Fresh filets of wild Alaskan halibut are lightly seasoned with sea salt and freshly-ground pepper, then quickly seared in clarified butter over high heat until the skin is crisp and brown and the fish is moist and flaky.
Served over a sauce of Pinot gris, shallots, green peppercorns, and Dijon mustard, finished with cold, cultured butter and brightened with a little fresh parsley. Accompanied with some bits of fried jamón serrano for flavor and texture..
The North Pacific commercial halibut fishery dates to the late 19th century and today is one of the region’s largest and most lucrative. In Canadian and U.S. waters, longline predominates, using chunks of octopus (“devilfish”) or other bait on circle hooks attached at regular intervals to a weighted line that can extend for several miles across the bottom.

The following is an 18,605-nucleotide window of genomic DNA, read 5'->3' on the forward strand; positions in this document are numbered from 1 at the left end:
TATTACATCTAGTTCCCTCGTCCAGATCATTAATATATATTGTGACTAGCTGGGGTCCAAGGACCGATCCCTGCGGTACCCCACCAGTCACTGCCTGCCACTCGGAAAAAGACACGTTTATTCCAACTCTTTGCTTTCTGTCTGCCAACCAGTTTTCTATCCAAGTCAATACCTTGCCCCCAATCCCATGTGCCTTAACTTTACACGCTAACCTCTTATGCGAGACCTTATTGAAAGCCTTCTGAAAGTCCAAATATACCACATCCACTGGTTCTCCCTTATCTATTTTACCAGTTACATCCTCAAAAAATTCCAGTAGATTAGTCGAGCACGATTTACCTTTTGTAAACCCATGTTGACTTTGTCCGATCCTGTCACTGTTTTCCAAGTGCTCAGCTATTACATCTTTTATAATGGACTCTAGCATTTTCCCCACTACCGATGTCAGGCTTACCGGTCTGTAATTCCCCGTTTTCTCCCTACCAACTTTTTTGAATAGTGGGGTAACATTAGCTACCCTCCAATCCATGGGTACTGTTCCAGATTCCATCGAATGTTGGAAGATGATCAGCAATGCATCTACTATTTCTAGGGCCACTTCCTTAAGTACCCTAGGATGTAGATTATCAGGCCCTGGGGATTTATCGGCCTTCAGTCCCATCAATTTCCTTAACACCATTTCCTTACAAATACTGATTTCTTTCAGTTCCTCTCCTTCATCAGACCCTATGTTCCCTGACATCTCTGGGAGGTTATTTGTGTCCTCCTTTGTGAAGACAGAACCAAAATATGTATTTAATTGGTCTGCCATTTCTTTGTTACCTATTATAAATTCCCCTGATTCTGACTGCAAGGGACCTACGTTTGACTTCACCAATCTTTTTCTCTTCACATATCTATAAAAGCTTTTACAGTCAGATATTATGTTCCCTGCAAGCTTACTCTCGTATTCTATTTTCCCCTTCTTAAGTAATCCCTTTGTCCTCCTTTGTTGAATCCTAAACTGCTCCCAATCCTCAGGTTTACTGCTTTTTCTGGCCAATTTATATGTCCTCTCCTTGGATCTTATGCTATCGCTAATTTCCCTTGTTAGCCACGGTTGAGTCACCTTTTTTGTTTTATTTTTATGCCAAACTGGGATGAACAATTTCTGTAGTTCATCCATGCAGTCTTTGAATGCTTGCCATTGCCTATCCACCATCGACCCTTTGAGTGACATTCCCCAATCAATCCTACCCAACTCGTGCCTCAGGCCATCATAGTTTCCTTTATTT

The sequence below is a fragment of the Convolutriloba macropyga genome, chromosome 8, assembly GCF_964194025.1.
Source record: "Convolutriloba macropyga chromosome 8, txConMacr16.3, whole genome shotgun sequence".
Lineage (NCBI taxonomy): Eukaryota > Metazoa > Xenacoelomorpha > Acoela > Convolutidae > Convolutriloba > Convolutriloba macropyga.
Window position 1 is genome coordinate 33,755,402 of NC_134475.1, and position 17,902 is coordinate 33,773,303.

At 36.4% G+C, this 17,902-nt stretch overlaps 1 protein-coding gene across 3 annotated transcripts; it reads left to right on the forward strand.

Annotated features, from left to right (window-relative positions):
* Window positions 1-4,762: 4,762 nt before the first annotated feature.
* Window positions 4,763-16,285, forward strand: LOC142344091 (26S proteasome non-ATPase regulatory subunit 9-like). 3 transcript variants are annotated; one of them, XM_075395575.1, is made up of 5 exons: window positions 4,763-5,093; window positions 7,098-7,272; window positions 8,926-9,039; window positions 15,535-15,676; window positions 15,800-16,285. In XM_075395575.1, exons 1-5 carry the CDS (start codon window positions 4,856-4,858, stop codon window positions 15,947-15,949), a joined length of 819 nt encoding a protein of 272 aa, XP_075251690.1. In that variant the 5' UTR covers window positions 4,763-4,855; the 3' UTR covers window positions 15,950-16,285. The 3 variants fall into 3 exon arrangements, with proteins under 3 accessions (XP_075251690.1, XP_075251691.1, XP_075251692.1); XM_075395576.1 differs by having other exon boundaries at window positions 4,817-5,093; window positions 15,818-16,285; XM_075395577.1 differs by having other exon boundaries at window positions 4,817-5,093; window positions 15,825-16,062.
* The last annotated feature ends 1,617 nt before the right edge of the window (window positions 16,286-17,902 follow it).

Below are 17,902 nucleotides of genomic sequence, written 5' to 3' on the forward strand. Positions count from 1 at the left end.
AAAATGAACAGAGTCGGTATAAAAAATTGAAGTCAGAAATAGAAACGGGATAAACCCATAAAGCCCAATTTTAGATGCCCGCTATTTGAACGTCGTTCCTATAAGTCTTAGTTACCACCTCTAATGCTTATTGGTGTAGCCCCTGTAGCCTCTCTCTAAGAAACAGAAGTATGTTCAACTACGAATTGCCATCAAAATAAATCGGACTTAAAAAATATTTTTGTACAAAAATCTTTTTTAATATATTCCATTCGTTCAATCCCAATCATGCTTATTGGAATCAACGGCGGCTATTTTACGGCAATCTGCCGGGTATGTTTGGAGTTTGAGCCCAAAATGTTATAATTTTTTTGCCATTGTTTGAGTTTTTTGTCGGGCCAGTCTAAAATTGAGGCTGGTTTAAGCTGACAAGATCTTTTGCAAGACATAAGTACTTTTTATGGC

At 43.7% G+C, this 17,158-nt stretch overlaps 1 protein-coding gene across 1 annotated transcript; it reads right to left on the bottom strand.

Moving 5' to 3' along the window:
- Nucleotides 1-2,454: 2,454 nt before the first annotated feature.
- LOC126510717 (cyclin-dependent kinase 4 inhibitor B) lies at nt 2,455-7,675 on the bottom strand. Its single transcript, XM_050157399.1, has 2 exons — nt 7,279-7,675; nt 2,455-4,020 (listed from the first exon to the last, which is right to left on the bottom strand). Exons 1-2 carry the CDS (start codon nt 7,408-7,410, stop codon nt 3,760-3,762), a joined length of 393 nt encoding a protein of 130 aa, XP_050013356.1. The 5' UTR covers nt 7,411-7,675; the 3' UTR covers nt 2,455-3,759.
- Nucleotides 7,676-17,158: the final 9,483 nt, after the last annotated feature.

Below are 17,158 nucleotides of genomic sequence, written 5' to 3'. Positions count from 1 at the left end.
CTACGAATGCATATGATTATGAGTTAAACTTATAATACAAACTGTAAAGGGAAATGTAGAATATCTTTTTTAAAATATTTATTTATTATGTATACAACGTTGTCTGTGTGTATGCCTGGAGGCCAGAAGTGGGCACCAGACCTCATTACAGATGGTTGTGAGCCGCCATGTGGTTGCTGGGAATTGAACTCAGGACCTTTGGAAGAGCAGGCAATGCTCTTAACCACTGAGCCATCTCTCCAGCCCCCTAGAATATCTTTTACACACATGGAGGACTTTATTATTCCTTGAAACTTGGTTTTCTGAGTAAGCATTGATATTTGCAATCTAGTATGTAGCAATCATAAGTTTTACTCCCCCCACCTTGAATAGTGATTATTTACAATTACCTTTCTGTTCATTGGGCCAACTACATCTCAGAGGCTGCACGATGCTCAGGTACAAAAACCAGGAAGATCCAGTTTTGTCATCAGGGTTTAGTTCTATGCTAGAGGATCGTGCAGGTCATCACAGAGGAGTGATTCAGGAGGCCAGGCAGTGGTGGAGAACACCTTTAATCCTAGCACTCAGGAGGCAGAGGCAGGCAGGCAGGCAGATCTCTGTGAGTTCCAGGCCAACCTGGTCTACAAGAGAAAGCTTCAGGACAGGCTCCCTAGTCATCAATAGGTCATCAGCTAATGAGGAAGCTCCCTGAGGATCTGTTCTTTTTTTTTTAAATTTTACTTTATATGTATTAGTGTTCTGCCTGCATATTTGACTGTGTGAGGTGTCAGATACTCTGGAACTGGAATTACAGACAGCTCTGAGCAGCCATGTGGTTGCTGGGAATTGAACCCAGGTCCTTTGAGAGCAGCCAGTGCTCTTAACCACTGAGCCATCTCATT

Halibut have been an important food source to Native Americans and Canadian First Nations for thousands of years and continue to be a key element to many coastal subsistence economies. Accommodating the competing interests of commercial, sport, and subsistence users remains a difficult challenge. -Wikipedia